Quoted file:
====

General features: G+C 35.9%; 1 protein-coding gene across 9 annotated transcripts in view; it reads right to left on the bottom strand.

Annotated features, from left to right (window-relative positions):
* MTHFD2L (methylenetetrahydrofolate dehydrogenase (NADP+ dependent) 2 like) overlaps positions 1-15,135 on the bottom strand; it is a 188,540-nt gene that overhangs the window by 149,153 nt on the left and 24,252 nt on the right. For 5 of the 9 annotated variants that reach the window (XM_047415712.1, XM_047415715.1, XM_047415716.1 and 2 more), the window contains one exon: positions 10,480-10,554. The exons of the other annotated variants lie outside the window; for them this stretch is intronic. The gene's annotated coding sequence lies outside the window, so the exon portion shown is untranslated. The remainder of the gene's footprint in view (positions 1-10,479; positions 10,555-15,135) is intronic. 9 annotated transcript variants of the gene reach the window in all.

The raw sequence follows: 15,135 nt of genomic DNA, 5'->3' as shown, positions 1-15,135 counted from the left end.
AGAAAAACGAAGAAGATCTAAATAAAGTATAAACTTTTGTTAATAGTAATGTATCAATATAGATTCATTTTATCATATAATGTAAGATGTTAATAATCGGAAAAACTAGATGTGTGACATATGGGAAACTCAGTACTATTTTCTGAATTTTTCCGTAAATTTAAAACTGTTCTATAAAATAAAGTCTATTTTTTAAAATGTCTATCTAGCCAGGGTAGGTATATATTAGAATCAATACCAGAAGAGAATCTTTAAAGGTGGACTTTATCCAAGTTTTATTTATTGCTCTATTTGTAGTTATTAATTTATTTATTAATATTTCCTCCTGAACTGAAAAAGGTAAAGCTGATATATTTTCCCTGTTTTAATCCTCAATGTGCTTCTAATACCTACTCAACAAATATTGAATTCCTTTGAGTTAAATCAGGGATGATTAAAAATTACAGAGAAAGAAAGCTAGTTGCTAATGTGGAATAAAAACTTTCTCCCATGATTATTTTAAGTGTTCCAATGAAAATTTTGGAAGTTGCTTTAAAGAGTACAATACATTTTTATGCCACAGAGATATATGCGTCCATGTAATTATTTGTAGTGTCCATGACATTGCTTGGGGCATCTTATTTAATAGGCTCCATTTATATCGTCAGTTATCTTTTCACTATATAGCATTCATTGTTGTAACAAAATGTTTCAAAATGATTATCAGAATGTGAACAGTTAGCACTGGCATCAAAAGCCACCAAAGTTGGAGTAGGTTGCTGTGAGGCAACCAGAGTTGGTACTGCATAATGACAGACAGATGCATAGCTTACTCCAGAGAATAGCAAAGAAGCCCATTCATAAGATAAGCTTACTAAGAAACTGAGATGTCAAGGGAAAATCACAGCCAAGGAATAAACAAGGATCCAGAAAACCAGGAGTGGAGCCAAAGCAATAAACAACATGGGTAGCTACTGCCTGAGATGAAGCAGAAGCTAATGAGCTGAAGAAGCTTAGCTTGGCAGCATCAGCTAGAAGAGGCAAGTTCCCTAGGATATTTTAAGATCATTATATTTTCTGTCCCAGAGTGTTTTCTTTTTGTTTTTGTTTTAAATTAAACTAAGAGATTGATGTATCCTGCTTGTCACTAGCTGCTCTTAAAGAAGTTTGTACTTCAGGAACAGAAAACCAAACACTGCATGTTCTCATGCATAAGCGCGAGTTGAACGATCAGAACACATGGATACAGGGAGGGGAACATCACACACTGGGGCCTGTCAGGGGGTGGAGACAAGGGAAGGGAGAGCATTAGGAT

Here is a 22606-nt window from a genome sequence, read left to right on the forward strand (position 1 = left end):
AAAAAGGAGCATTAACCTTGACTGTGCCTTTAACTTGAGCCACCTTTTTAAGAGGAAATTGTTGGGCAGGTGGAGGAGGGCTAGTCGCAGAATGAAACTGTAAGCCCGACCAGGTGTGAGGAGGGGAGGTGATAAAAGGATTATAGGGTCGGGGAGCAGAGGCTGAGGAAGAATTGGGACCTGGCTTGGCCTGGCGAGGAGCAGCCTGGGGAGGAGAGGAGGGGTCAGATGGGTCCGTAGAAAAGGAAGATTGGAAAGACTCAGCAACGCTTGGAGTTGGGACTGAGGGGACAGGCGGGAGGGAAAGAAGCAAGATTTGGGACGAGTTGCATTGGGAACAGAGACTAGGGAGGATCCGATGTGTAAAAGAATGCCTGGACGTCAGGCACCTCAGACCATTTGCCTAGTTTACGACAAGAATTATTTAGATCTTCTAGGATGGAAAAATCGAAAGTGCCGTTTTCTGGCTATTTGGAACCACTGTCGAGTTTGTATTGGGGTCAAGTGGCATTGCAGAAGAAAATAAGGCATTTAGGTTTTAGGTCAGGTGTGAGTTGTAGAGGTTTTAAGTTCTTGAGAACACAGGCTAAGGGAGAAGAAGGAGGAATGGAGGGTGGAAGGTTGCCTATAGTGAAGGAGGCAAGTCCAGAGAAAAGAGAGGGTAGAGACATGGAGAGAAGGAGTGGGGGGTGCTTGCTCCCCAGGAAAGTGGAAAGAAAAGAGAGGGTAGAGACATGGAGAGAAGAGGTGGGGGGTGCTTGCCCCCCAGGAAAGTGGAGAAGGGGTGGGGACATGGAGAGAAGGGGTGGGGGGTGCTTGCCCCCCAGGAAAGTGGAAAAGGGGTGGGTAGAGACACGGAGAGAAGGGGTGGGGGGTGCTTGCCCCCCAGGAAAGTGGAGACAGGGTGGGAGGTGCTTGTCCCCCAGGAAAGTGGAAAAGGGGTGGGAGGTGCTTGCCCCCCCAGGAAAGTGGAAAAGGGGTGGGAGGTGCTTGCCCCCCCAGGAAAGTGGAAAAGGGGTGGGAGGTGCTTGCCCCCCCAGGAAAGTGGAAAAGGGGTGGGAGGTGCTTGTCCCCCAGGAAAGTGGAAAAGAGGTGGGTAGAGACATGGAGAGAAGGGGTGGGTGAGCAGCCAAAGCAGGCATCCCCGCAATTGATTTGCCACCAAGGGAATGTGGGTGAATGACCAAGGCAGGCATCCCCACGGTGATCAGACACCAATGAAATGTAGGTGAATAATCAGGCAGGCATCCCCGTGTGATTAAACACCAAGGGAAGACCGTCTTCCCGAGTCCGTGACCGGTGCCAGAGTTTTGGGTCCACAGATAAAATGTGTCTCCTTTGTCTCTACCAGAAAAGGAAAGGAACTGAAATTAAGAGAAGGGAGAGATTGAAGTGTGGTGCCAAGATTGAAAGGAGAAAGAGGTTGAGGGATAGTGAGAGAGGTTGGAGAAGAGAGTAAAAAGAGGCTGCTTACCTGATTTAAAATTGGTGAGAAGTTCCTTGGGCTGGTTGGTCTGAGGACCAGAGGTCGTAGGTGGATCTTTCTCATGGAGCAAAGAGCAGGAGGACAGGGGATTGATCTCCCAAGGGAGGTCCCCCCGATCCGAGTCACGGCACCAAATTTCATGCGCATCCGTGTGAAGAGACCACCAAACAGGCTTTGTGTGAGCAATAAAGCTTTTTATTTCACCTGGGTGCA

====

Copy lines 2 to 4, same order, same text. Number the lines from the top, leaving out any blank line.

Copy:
Annotated features, from left to right (window-relative positions):
* MTHFD2L (methylenetetrahydrofolate dehydrogenase (NADP+ dependent) 2 like) overlaps positions 1-15,135 on the bottom strand; it is a 188,540-nt gene that overhangs the window by 149,153 nt on the left and 24,252 nt on the right. For 5 of the 9 annotated variants that reach the window (XM_047415712.1, XM_047415715.1, XM_047415716.1 and 2 more), the window contains one exon: positions 10,480-10,554. The exons of the other annotated variants lie outside the window; for them this stretch is intronic. The gene's annotated coding sequence lies outside the window, so the exon portion shown is untranslated. The remainder of the gene's footprint in view (positions 1-10,479; positions 10,555-15,135) is intronic. 9 annotated transcript variants of the gene reach the window in all.

The raw sequence follows: 15,135 nt of genomic DNA, 5'->3' as shown, positions 1-15,135 counted from the left end.